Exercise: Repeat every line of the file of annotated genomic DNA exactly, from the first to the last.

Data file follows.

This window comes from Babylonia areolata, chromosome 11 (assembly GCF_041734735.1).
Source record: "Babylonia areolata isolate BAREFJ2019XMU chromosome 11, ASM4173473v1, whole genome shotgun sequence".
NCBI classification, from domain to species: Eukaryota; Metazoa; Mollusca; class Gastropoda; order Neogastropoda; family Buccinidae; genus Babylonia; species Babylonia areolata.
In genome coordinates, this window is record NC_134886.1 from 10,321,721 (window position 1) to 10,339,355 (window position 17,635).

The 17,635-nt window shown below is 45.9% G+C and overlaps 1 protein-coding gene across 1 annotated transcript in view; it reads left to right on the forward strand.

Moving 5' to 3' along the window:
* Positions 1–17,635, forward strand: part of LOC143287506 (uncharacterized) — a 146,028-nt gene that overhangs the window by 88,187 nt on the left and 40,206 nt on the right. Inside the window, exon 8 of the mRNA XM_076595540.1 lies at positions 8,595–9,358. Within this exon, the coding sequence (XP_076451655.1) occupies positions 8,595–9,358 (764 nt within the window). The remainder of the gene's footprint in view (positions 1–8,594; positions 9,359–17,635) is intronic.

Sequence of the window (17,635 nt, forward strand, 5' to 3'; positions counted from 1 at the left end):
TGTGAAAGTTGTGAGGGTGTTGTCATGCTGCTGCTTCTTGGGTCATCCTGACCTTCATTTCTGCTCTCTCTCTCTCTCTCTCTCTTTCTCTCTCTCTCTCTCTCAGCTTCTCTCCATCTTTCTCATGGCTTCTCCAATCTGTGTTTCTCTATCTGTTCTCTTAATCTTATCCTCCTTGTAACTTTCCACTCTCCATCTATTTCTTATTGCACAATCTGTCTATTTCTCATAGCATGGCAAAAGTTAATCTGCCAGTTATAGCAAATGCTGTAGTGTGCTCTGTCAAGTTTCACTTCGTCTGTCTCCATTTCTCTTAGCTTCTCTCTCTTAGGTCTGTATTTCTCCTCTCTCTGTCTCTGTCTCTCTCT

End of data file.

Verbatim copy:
This window comes from Babylonia areolata, chromosome 11 (assembly GCF_041734735.1).
Source record: "Babylonia areolata isolate BAREFJ2019XMU chromosome 11, ASM4173473v1, whole genome shotgun sequence".
NCBI classification, from domain to species: Eukaryota; Metazoa; Mollusca; class Gastropoda; order Neogastropoda; family Buccinidae; genus Babylonia; species Babylonia areolata.
In genome coordinates, this window is record NC_134886.1 from 10,321,721 (window position 1) to 10,339,355 (window position 17,635).

The 17,635-nt window shown below is 45.9% G+C and overlaps 1 protein-coding gene across 1 annotated transcript in view; it reads left to right on the forward strand.

Moving 5' to 3' along the window:
* Positions 1–17,635, forward strand: part of LOC143287506 (uncharacterized) — a 146,028-nt gene that overhangs the window by 88,187 nt on the left and 40,206 nt on the right. Inside the window, exon 8 of the mRNA XM_076595540.1 lies at positions 8,595–9,358. Within this exon, the coding sequence (XP_076451655.1) occupies positions 8,595–9,358 (764 nt within the window). The remainder of the gene's footprint in view (positions 1–8,594; positions 9,359–17,635) is intronic.

Sequence of the window (17,635 nt, forward strand, 5' to 3'; positions counted from 1 at the left end):
TGTGAAAGTTGTGAGGGTGTTGTCATGCTGCTGCTTCTTGGGTCATCCTGACCTTCATTTCTGCTCTCTCTCTCTCTCTCTCTCTTTCTCTCTCTCTCTCTCTCAGCTTCTCTCCATCTTTCTCATGGCTTCTCCAATCTGTGTTTCTCTATCTGTTCTCTTAATCTTATCCTCCTTGTAACTTTCCACTCTCCATCTATTTCTTATTGCACAATCTGTCTATTTCTCATAGCATGGCAAAAGTTAATCTGCCAGTTATAGCAAATGCTGTAGTGTGCTCTGTCAAGTTTCACTTCGTCTGTCTCCATTTCTCTTAGCTTCTCTCTCTTAGGTCTGTATTTCTCCTCTCTCTGTCTCTGTCTCTCTCT